As I sat through the service, surrounded by the majesty of a church I’ve loved for decades, I observed how often my thoughts are centered upon myself.  Briefly, I can be fully present within the momentous mystery and magic of what is going on around me, but quickly and automatically, I am back to…  assessing myself, critiquing myself, speculating about myself…  which then turns in an equally automatic way to quick and sometimes even scornful and petty judgments of people around me.

To quote a friend who has spent decades successfully working twelve-step programs, “I’m not much, but I’m all I think about.”

Referring to the unremitting humility of Jesus and of His unwillingness to become a person of consequence and importance — or, perhaps in today’s parlance, one could say His unwillingness to become “relevant”, the bishop said, “I want that.”

So do I.

ks

Church of the Incarnation incarnation.org

 

You Can’t… August 26, 2013

Monday, August 26, 2013

 

Wise Words From Someone Who Knows…

“You can’t preach [the Gospel] to someone who is starving.

You can’t entertain people who are dying.”

~~  Pastor Karen Dudley, Founder and Senior Pastor, Dallas International Street Church

 

Connected February 26, 2013

Filed under: Christianity,inspiration — Karen Shafer @ 8:23 pm

Tuesday, February 26, 2013

 

Connected

 

“When a butterfly flaps its wings in front of me, it can be felt in China.”

~~  A Carthusian Monk

 

Common Cathedral February 13, 2013

Wednesday, February 13, 2012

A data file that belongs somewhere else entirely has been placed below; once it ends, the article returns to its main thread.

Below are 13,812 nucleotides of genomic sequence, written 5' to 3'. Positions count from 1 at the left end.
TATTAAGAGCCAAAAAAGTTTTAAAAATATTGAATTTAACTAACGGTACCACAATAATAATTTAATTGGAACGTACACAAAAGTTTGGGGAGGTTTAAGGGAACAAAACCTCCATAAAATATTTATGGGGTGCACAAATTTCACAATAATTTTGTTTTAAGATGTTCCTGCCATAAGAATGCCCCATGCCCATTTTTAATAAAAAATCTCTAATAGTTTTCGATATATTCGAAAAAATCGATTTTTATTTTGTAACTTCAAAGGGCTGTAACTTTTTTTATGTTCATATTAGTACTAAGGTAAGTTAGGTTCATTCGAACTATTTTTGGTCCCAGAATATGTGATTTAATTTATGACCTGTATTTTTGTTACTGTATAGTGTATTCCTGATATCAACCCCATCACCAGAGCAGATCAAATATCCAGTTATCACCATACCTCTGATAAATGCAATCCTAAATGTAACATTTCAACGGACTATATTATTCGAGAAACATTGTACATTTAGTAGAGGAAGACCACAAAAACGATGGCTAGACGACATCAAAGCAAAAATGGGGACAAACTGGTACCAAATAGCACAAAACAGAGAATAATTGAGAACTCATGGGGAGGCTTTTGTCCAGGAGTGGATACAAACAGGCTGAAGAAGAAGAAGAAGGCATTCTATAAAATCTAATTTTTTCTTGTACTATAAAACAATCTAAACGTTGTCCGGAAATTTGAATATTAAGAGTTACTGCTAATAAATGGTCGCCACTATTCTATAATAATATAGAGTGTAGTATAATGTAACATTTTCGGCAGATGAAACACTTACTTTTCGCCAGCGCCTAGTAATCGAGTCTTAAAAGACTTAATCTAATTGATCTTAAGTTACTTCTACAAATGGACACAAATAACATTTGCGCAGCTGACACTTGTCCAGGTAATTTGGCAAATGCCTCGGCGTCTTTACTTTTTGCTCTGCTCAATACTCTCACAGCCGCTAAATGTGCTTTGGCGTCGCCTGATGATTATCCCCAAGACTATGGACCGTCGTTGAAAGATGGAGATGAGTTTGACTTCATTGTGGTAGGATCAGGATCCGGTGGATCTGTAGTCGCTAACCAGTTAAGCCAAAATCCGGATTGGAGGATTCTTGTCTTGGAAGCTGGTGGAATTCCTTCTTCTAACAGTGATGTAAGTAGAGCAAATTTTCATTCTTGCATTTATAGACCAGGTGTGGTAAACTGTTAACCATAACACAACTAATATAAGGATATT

Common Cathedral

 

I’ve just been invited by my daughter, her family, and a wonderful friend who is a nurse serving the homeless community in Boston to attend services at Common Cathedral one Sunday in the next few weeks.  Can’t wait!

 

http://ecclesia-ministries.org/common_cathedral.html

 

Prayer for Peace December 16, 2012

Sunday, December 16, 2012

While cleaning off a bookshelf today, I found a bookmark with this printed on it in one of my mother’s old prayer books.  Not so easy to do, but worth trying for…  KS

 

Prayer for Peace

 

Lord, make me an instrument of your peace.

Where there is hatred, let me sow love;

Where there is injury, pardon;

Where there is doubt,  faith;

Where there is despair, hope;

Where there is darkness, light;

And where there is sadness, joy.

 

O, Divine Master, grant that I may not so much seek to be consoled as to console;  

to be understood as to understand;

to be loved, as to love.

 

For it is in giving that we receive,

it is in pardoning that we are pardoned,

and it is in dying that we are born to eternal life.

 

Being Led August 20, 2012

Filed under: Christianity,healing,inspiration,Leadership,Vocation — Karen Shafer @ 2:54 am

From Henri Nouwen: